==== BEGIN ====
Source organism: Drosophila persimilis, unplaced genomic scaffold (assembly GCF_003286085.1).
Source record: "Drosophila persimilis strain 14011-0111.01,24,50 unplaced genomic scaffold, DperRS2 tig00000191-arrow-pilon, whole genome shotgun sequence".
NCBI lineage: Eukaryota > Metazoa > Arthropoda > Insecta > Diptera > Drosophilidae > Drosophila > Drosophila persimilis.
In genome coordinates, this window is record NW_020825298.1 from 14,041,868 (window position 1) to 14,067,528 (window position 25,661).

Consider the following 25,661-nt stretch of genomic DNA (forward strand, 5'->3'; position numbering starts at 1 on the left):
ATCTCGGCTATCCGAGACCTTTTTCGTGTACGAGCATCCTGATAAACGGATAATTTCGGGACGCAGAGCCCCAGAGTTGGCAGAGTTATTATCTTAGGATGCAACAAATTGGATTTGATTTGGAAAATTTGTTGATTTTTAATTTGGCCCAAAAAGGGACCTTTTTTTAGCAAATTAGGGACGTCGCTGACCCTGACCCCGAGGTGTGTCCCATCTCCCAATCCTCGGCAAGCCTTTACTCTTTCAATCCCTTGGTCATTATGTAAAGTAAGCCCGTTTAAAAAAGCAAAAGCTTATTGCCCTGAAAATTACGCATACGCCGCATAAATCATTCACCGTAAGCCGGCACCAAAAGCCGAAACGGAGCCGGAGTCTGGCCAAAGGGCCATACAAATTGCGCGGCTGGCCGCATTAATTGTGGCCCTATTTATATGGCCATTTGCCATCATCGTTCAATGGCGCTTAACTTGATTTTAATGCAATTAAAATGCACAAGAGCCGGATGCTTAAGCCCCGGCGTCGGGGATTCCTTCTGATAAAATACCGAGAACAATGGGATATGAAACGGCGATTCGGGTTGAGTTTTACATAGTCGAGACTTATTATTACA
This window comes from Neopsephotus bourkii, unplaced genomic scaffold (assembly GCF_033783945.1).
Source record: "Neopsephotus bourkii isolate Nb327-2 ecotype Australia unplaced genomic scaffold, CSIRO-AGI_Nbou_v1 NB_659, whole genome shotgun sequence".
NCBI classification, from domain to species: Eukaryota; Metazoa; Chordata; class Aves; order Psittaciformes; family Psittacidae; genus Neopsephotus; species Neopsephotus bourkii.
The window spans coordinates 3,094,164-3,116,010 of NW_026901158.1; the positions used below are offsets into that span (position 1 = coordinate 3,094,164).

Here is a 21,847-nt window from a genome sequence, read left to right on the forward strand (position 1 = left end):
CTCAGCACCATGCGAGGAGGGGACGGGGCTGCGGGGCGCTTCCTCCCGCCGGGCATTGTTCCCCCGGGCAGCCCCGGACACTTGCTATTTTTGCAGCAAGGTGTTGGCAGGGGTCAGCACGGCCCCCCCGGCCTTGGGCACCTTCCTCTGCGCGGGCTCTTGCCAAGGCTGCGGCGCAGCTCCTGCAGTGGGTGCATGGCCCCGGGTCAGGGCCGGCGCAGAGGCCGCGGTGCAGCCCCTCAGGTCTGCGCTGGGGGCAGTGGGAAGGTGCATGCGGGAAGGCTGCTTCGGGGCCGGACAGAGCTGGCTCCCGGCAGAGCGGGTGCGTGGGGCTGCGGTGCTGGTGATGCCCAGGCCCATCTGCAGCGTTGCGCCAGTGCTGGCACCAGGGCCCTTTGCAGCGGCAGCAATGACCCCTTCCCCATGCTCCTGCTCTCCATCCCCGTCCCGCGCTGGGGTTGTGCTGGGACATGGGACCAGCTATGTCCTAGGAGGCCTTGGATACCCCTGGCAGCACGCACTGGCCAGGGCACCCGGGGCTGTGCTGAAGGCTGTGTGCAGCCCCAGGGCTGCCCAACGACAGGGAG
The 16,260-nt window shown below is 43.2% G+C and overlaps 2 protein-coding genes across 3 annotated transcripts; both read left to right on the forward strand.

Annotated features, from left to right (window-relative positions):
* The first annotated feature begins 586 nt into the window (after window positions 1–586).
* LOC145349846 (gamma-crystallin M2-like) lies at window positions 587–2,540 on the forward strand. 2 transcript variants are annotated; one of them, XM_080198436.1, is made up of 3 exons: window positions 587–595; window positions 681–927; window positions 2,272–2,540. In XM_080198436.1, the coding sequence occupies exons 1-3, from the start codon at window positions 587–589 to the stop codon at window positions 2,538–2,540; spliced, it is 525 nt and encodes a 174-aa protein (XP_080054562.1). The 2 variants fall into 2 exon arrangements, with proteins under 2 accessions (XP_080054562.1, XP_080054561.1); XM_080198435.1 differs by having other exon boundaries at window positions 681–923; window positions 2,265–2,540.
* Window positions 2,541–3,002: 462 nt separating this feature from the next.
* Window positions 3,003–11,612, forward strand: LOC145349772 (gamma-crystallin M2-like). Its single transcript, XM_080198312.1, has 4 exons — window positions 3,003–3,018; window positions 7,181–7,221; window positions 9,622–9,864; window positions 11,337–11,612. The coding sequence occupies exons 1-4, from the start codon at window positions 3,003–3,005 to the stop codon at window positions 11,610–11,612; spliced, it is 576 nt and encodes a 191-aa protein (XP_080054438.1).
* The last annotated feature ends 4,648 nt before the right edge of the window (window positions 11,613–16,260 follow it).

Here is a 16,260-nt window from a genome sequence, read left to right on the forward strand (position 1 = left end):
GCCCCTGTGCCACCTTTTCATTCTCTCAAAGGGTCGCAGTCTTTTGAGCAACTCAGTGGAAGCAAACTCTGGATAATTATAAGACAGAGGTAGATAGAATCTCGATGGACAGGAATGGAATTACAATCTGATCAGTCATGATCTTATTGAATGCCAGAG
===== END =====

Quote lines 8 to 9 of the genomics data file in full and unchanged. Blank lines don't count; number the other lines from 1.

Source record: "Neopsephotus bourkii isolate Nb327-2 ecotype Australia unplaced genomic scaffold, CSIRO-AGI_Nbou_v1 NB_659, whole genome shotgun sequence".
NCBI classification, from domain to species: Eukaryota; Metazoa; Chordata; class Aves; order Psittaciformes; family Psittacidae; genus Neopsephotus; species Neopsephotus bourkii.